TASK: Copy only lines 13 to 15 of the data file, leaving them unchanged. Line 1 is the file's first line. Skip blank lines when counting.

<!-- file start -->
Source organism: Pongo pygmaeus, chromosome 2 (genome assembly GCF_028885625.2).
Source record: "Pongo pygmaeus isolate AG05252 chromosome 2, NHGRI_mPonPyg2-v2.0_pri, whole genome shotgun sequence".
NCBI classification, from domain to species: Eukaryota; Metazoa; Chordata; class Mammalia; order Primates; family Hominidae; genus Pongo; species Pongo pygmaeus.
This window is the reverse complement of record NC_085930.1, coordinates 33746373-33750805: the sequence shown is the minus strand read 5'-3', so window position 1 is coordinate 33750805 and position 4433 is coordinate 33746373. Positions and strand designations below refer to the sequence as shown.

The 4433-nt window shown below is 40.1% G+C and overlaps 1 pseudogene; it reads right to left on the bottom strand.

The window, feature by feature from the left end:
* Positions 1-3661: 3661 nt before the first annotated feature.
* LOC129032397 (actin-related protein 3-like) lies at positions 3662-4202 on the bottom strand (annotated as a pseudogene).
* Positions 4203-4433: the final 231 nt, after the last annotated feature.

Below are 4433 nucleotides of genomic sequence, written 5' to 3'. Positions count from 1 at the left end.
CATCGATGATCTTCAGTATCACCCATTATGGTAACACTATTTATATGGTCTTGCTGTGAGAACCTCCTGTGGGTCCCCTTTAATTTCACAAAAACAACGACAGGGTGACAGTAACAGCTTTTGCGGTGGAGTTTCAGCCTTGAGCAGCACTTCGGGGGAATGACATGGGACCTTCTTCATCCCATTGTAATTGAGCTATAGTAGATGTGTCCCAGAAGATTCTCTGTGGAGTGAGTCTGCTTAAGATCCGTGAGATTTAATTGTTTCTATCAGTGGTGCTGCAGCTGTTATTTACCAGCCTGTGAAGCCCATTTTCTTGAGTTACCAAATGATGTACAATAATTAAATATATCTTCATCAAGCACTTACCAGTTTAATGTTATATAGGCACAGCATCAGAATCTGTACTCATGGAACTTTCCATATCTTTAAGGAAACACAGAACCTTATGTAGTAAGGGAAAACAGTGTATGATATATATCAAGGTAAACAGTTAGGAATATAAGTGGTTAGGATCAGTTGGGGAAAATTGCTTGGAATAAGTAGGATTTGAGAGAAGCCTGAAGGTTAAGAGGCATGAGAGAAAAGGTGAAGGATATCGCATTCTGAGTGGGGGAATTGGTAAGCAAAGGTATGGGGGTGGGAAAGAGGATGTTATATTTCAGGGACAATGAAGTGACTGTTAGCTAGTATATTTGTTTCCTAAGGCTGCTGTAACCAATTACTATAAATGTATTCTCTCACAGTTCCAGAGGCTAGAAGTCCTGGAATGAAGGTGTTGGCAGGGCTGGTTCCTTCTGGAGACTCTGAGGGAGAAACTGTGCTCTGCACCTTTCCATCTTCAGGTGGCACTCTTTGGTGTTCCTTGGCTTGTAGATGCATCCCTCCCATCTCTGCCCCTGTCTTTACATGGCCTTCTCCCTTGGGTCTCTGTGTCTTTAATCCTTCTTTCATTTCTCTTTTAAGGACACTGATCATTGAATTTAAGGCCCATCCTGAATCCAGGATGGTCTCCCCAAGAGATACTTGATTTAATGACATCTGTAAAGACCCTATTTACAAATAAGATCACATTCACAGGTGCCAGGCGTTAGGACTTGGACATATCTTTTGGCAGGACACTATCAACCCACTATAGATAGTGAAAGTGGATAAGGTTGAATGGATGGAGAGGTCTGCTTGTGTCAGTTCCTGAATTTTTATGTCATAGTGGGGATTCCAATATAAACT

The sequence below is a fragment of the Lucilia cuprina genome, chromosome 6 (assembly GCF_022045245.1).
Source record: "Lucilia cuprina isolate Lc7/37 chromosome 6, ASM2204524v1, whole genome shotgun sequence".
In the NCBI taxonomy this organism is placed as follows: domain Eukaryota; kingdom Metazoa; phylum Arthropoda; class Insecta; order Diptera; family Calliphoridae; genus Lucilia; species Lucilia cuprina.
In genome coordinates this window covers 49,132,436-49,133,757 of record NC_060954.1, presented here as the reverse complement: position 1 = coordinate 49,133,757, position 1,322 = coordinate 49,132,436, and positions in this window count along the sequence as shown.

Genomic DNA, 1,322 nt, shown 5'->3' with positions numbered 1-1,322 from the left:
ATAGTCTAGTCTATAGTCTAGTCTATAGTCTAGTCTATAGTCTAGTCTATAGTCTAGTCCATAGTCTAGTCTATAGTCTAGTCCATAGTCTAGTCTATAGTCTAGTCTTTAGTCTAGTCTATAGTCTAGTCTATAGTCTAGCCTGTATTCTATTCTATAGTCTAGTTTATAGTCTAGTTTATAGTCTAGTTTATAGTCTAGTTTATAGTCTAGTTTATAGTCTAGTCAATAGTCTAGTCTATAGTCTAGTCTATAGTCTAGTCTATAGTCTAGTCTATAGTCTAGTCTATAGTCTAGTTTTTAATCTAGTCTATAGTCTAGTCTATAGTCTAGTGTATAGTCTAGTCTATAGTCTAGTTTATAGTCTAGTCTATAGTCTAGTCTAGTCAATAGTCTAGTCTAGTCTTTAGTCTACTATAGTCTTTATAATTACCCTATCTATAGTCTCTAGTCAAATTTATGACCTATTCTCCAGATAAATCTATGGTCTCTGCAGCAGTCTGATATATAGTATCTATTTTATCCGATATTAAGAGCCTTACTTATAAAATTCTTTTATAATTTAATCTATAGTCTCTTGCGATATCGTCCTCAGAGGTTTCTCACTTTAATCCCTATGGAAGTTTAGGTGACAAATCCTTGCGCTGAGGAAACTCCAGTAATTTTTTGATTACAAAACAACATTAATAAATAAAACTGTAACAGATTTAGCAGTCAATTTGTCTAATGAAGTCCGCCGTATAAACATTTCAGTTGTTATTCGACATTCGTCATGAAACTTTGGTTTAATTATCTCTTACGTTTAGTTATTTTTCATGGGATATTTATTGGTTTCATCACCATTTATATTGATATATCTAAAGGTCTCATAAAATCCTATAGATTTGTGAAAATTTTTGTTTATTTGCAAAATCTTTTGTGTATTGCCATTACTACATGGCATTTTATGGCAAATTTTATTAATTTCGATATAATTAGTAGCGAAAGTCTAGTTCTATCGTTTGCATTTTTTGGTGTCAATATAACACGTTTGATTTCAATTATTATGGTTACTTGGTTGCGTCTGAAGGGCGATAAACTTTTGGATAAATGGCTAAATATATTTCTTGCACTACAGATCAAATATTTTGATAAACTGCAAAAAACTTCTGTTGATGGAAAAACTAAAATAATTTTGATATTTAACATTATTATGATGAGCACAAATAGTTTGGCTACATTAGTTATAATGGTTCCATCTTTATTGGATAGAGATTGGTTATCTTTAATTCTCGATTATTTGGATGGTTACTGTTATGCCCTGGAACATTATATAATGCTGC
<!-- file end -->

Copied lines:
Source record: "Lucilia cuprina isolate Lc7/37 chromosome 6, ASM2204524v1, whole genome shotgun sequence".
In the NCBI taxonomy this organism is placed as follows: domain Eukaryota; kingdom Metazoa; phylum Arthropoda; class Insecta; order Diptera; family Calliphoridae; genus Lucilia; species Lucilia cuprina.
In genome coordinates this window covers 49,132,436-49,133,757 of record NC_060954.1, presented here as the reverse complement: position 1 = coordinate 49,133,757, position 1,322 = coordinate 49,132,436, and positions in this window count along the sequence as shown.